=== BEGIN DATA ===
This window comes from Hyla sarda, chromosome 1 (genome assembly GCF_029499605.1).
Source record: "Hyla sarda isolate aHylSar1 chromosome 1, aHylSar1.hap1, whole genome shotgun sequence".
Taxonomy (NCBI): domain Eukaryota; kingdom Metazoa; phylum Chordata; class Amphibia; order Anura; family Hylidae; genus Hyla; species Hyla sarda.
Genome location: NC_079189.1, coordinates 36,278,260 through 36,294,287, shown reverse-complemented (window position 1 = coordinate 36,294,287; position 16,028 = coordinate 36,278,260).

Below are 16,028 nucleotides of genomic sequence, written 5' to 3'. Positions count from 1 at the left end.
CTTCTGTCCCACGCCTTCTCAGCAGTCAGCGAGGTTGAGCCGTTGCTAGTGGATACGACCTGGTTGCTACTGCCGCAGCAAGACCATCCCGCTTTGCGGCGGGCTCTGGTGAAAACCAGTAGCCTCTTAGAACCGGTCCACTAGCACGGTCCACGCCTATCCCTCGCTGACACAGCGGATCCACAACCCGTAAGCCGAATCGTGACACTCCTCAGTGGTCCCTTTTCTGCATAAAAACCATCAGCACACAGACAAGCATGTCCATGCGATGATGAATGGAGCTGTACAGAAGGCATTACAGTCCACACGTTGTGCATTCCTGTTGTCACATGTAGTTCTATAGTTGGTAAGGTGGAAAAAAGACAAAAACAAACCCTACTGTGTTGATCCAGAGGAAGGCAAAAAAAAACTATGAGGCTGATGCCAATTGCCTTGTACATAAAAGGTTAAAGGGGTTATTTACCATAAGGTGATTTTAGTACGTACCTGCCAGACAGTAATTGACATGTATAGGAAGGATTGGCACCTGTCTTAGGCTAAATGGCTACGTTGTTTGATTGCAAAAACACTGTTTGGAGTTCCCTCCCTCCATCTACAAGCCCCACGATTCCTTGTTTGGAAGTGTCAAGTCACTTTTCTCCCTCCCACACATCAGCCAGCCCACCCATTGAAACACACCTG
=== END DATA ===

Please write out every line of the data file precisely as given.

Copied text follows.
This window comes from Hyla sarda, chromosome 1 (genome assembly GCF_029499605.1).
Source record: "Hyla sarda isolate aHylSar1 chromosome 1, aHylSar1.hap1, whole genome shotgun sequence".
Taxonomy (NCBI): domain Eukaryota; kingdom Metazoa; phylum Chordata; class Amphibia; order Anura; family Hylidae; genus Hyla; species Hyla sarda.
Genome location: NC_079189.1, coordinates 36,278,260 through 36,294,287, shown reverse-complemented (window position 1 = coordinate 36,294,287; position 16,028 = coordinate 36,278,260).

Below are 16,028 nucleotides of genomic sequence, written 5' to 3'. Positions count from 1 at the left end.
CTTCTGTCCCACGCCTTCTCAGCAGTCAGCGAGGTTGAGCCGTTGCTAGTGGATACGACCTGGTTGCTACTGCCGCAGCAAGACCATCCCGCTTTGCGGCGGGCTCTGGTGAAAACCAGTAGCCTCTTAGAACCGGTCCACTAGCACGGTCCACGCCTATCCCTCGCTGACACAGCGGATCCACAACCCGTAAGCCGAATCGTGACACTCCTCAGTGGTCCCTTTTCTGCATAAAAACCATCAGCACACAGACAAGCATGTCCATGCGATGATGAATGGAGCTGTACAGAAGGCATTACAGTCCACACGTTGTGCATTCCTGTTGTCACATGTAGTTCTATAGTTGGTAAGGTGGAAAAAAGACAAAAACAAACCCTACTGTGTTGATCCAGAGGAAGGCAAAAAAAAACTATGAGGCTGATGCCAATTGCCTTGTACATAAAAGGTTAAAGGGGTTATTTACCATAAGGTGATTTTAGTACGTACCTGCCAGACAGTAATTGACATGTATAGGAAGGATTGGCACCTGTCTTAGGCTAAATGGCTACGTTGTTTGATTGCAAAAACACTGTTTGGAGTTCCCTCCCTCCATCTACAAGCCCCACGATTCCTTGTTTGGAAGTGTCAAGTCACTTTTCTCCCTCCCACACATCAGCCAGCCCACCCATTGAAACACACCTG